“Sales are contingent upon the attitude of the salesman – not the attitude of the prospect.”
W. Clement Stone
Is This Your Challenge?
32% of firms with over $100 million in assets see prospecting as a key hurdle to growth and 74% of these same firms believe the ability to close on sales is a growth requirement. Firms of this size have access to financial resources as well as more specialized personnel such as business development executives (e.g. sales); if they’re worried about sales, what about small- to mid-sized firms?
In small- to mid-sized professional services firms, the principals must play many roles. Achieving a firm’s growth objectives – and basic viability in new practices – falls squarely on sales. This term, “sales,” brings a host of emotions and opinions. It is safe to say that practitioners know “sales” must be done but generally don’t like doing it.
A foundational concept in professional services is the practitioner is “the product.” Unlike tangible products where there is some distance between the salesperson and the product itself, your product, in the form of advice/counsel/wisdom, and you, the person, are one and the same.
When a prospective client (“prospect”) says “Yes” to your services he or she is also saying “Yes” to you. Stepping from this happy occasion, when another prospect says “No,” it hits personally. Certainly, not every “No” suggests a rejection of your “product” – there may be legitimate reasons for “No” even though the prospect viewed you favorably – but most often some disconnect occurred.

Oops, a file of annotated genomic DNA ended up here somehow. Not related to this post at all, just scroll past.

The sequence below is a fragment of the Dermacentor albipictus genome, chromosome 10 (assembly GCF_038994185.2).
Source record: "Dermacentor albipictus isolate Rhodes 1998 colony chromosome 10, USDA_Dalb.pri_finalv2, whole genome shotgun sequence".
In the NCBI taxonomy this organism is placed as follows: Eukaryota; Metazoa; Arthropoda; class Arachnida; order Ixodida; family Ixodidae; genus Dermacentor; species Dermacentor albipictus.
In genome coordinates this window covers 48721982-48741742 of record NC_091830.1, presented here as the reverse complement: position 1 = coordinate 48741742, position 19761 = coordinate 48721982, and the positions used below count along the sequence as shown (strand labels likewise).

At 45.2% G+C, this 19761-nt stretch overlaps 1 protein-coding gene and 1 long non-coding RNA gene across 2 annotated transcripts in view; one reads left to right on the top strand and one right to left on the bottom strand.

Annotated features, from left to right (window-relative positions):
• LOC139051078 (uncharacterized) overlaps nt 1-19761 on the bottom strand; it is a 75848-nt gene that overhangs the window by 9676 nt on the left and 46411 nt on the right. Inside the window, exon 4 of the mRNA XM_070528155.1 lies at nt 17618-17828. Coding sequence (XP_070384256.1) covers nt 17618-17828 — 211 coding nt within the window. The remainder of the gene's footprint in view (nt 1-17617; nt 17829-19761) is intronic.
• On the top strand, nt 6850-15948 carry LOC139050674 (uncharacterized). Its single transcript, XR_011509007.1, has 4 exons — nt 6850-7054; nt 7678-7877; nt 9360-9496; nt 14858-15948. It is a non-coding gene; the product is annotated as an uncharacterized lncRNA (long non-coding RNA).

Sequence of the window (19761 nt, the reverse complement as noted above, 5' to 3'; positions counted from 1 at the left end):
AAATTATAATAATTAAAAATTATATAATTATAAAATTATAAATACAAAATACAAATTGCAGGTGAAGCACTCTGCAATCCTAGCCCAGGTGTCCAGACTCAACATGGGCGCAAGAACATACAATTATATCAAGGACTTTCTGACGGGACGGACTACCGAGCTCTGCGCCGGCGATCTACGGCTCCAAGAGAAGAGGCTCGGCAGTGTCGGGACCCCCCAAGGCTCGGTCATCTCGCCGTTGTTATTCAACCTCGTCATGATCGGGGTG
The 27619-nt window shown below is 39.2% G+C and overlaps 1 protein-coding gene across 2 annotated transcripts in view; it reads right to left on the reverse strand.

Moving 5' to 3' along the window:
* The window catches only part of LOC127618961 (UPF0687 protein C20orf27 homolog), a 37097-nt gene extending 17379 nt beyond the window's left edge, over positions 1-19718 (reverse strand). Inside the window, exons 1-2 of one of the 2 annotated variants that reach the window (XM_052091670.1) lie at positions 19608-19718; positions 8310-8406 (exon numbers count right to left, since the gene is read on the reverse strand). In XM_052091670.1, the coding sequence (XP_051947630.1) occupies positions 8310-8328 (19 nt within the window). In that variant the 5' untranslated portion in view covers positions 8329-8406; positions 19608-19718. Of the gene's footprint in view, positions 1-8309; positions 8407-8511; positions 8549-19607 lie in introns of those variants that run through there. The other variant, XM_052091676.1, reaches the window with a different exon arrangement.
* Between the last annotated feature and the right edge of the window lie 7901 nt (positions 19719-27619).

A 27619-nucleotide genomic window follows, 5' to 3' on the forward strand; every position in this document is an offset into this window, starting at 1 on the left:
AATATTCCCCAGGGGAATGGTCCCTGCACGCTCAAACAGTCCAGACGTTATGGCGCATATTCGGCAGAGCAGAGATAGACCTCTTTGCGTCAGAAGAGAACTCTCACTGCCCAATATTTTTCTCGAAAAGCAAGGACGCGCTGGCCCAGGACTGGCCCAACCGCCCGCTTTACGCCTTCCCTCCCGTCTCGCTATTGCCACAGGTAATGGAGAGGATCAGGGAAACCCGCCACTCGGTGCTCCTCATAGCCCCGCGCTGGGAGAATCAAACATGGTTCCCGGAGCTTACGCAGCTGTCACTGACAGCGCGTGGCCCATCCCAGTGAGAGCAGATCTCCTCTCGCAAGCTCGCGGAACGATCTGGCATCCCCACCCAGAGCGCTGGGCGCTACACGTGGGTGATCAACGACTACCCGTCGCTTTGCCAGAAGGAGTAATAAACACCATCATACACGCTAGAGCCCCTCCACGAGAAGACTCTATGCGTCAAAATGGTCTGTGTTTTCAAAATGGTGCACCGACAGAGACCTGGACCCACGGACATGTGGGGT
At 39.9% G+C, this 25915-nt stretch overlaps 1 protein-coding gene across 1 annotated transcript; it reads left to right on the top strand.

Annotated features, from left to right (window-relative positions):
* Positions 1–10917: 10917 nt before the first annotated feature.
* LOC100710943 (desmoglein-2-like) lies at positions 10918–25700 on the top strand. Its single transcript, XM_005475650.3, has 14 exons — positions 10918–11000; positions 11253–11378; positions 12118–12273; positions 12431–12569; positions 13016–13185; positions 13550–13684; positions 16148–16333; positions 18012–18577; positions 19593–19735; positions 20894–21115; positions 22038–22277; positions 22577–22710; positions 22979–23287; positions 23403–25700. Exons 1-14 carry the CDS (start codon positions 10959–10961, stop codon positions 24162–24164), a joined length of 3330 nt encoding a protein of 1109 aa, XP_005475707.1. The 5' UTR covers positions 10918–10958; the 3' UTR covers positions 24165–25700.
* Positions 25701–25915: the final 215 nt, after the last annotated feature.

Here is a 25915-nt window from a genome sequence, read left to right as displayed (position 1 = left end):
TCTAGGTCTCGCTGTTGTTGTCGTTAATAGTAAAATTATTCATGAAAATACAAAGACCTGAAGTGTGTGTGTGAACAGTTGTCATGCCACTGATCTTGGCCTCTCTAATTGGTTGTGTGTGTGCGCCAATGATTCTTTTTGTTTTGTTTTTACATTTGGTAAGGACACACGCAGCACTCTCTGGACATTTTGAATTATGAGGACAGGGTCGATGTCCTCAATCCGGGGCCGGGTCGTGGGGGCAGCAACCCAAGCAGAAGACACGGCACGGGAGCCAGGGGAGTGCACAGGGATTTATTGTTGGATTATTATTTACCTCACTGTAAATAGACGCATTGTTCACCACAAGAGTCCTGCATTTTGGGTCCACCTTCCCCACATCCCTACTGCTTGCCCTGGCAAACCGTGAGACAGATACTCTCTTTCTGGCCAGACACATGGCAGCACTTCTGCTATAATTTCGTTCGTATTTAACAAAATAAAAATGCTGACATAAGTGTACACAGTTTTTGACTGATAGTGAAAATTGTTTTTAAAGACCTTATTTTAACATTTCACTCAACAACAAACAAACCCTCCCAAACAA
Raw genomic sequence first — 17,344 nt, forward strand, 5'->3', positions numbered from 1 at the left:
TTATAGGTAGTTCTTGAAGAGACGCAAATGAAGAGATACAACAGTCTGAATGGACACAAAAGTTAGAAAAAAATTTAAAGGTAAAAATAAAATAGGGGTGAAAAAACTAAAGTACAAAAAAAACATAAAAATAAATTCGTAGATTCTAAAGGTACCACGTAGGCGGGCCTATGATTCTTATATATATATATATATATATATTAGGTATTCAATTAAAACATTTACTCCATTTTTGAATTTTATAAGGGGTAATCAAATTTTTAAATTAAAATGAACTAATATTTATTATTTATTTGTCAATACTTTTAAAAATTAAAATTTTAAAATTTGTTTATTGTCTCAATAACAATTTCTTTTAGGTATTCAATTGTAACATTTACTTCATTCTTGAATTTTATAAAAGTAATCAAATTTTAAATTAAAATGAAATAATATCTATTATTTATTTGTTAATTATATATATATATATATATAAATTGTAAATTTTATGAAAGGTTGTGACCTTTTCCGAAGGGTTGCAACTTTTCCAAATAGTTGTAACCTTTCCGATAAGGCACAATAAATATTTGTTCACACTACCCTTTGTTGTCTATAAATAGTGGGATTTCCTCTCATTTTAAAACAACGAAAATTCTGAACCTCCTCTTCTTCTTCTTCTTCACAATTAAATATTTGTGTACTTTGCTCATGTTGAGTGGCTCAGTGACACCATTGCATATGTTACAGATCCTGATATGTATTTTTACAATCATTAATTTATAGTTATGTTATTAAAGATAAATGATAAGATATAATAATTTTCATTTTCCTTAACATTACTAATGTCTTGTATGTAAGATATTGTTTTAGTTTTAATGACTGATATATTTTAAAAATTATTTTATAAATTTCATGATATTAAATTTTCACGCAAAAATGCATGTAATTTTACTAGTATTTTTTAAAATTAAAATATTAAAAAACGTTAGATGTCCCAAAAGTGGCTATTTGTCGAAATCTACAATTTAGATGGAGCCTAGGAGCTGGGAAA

The challenges selling presents to you personally must be overcome. After all, no business can succeed without the revenue produced by sales.
And, sitting at home are millions of people pondering an uncertain future made ever more real by recent financial pain. Even if one were protected from this pain, only a doorstep or two away others tell of lost wealth, dashed dreams, family strife, and medical decline. Whether directly or indirectly impacted, people across the wealth spectrum look into their core and feel worry.
Missing this mark, though, financial and wealth services most often emphasize what can be done in money terms without an equal telling of how emotional and mental distress can be alleviated. This is a misreading of the core motivation for wanting help in the first place. Yes, while money issues sit as the common denominator in any client relationship, the hungering for a plan and solution arises from layers of anxiety with some measure of aspiration. Solving a client’s needs is not simply an economic transaction.